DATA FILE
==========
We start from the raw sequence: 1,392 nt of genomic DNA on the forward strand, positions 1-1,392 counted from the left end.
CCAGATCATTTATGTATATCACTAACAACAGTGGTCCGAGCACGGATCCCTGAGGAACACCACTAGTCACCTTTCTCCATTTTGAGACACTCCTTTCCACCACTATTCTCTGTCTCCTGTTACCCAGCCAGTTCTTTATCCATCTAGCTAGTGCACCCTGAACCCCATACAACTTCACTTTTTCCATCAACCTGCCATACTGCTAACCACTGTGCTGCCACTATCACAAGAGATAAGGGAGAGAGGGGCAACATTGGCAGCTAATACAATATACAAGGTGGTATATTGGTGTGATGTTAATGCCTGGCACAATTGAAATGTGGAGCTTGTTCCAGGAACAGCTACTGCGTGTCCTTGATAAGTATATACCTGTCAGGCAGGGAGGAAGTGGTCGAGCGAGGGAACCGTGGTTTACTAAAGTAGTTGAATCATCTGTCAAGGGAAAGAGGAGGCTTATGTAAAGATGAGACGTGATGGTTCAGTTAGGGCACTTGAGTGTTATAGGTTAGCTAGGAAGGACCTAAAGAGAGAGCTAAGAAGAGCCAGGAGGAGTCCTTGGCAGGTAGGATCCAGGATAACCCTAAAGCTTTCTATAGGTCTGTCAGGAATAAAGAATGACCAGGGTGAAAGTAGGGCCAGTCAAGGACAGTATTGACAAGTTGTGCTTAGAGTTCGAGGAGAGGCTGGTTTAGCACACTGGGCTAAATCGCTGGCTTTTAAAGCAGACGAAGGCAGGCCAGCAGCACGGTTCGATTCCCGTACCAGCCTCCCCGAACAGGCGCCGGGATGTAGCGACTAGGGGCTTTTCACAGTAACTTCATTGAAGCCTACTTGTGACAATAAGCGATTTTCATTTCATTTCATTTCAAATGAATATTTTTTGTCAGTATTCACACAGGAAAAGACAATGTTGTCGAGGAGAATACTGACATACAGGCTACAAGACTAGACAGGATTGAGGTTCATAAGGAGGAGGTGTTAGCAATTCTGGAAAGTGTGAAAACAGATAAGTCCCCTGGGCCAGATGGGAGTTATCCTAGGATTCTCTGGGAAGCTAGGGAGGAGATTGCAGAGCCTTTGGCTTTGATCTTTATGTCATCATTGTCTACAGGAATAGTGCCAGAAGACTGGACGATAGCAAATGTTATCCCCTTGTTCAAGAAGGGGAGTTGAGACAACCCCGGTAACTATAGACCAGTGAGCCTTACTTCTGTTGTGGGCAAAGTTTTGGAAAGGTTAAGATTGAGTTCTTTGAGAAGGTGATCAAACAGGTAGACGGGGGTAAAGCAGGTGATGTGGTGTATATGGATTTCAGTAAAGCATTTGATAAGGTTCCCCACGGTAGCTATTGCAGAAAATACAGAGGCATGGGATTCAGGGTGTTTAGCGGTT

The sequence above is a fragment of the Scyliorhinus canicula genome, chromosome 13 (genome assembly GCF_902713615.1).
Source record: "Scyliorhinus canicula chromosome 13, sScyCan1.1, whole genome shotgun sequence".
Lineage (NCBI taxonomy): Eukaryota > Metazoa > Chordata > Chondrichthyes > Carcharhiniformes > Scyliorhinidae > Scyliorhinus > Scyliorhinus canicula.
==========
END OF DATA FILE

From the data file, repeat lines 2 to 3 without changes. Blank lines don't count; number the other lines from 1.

CCAGATCATTTATGTATATCACTAACAACAGTGGTCCGAGCACGGATCCCTGAGGAACACCACTAGTCACCTTTCTCCATTTTGAGACACTCCTTTCCACCACTATTCTCTGTCTCCTGTTACCCAGCCAGTTCTTTATCCATCTAGCTAGTGCACCCTGAACCCCATACAACTTCACTTTTTCCATCAACCTGCCATACTGCTAACCACTGTGCTGCCACTATCACAAGAGATAAGGGAGAGAGGGGCAACATTGGCAGCTAATACAATATACAAGGTGGTATATTGGTGTGATGTTAATGCCTGGCACAATTGAAATGTGGAGCTTGTTCCAGGAACAGCTACTGCGTGTCCTTGATAAGTATATACCTGTCAGGCAGGGAGGAAGTGGTCGAGCGAGGGAACCGTGGTTTACTAAAGTAGTTGAATCATCTGTCAAGGGAAAGAGGAGGCTTATGTAAAGATGAGACGTGATGGTTCAGTTAGGGCACTTGAGTGTTATAGGTTAGCTAGGAAGGACCTAAAGAGAGAGCTAAGAAGAGCCAGGAGGAGTCCTTGGCAGGTAGGATCCAGGATAACCCTAAAGCTTTCTATAGGTCTGTCAGGAATAAAGAATGACCAGGGTGAAAGTAGGGCCAGTCAAGGACAGTATTGACAAGTTGTGCTTAGAGTTCGAGGAGAGGCTGGTTTAGCACACTGGGCTAAATCGCTGGCTTTTAAAGCAGACGAAGGCAGGCCAGCAGCACGGTTCGATTCCCGTACCAGCCTCCCCGAACAGGCGCCGGGATGTAGCGACTAGGGGCTTTTCACAGTAACTTCATTGAAGCCTACTTGTGACAATAAGCGATTTTCATTTCATTTCATTTCAAATGAATATTTTTTGTCAGTATTCACACAGGAAAAGACAATGTTGTCGAGGAGAATACTGACATACAGGCTACAAGACTAGACAGGATTGAGGTTCATAAGGAGGAGGTGTTAGCAATTCTGGAAAGTGTGAAAACAGATAAGTCCCCTGGGCCAGATGGGAGTTATCCTAGGATTCTCTGGGAAGCTAGGGAGGAGATTGCAGAGCCTTTGGCTTTGATCTTTATGTCATCATTGTCTACAGGAATAGTGCCAGAAGACTGGACGATAGCAAATGTTATCCCCTTGTTCAAGAAGGGGAGTTGAGACAACCCCGGTAACTATAGACCAGTGAGCCTTACTTCTGTTGTGGGCAAAGTTTTGGAAAGGTTAAGATTGAGTTCTTTGAGAAGGTGATCAAACAGGTAGACGGGGGTAAAGCAGGTGATGTGGTGTATATGGATTTCAGTAAAGCATTTGATAAGGTTCCCCACGGTAGCTATTGCAGAAAATACAGAGGCATGGGATTCAGGGTGTTTAGCGGTT

The sequence above is a fragment of the Scyliorhinus canicula genome, chromosome 13 (genome assembly GCF_902713615.1).